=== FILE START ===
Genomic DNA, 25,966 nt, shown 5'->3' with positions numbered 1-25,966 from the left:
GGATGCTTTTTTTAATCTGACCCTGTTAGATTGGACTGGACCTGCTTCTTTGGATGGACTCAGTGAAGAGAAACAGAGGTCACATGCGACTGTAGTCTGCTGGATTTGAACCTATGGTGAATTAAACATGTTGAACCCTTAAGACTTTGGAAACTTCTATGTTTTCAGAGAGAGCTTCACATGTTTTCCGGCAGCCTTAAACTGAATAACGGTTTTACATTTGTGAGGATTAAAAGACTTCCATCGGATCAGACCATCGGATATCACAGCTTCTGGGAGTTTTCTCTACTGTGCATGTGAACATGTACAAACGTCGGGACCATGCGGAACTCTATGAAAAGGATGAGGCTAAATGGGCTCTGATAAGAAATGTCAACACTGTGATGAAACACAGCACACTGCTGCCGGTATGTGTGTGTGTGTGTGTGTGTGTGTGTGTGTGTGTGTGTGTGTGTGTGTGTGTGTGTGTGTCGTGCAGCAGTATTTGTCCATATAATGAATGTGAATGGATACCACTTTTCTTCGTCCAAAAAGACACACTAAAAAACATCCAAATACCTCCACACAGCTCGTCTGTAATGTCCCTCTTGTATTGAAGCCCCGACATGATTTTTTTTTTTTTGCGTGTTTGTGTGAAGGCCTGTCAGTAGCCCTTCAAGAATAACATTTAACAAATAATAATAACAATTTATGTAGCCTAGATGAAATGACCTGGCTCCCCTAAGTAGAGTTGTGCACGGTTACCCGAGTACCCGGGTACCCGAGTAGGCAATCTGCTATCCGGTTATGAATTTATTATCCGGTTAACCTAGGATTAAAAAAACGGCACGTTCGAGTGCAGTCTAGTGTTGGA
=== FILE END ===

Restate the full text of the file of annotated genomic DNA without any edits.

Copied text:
Genomic DNA, 25,966 nt, shown 5'->3' with positions numbered 1-25,966 from the left:
GGATGCTTTTTTTAATCTGACCCTGTTAGATTGGACTGGACCTGCTTCTTTGGATGGACTCAGTGAAGAGAAACAGAGGTCACATGCGACTGTAGTCTGCTGGATTTGAACCTATGGTGAATTAAACATGTTGAACCCTTAAGACTTTGGAAACTTCTATGTTTTCAGAGAGAGCTTCACATGTTTTCCGGCAGCCTTAAACTGAATAACGGTTTTACATTTGTGAGGATTAAAAGACTTCCATCGGATCAGACCATCGGATATCACAGCTTCTGGGAGTTTTCTCTACTGTGCATGTGAACATGTACAAACGTCGGGACCATGCGGAACTCTATGAAAAGGATGAGGCTAAATGGGCTCTGATAAGAAATGTCAACACTGTGATGAAACACAGCACACTGCTGCCGGTATGTGTGTGTGTGTGTGTGTGTGTGTGTGTGTGTGTGTGTGTGTGTGTGTGTGTGTGTGTGTCGTGCAGCAGTATTTGTCCATATAATGAATGTGAATGGATACCACTTTTCTTCGTCCAAAAAGACACACTAAAAAACATCCAAATACCTCCACACAGCTCGTCTGTAATGTCCCTCTTGTATTGAAGCCCCGACATGATTTTTTTTTTTTTGCGTGTTTGTGTGAAGGCCTGTCAGTAGCCCTTCAAGAATAACATTTAACAAATAATAATAACAATTTATGTAGCCTAGATGAAATGACCTGGCTCCCCTAAGTAGAGTTGTGCACGGTTACCCGAGTACCCGGGTACCCGAGTAGGCAATCTGCTATCCGGTTATGAATTTATTATCCGGTTAACCTAGGATTAAAAAAACGGCACGTTCGAGTGCAGTCTAGTGTTGGA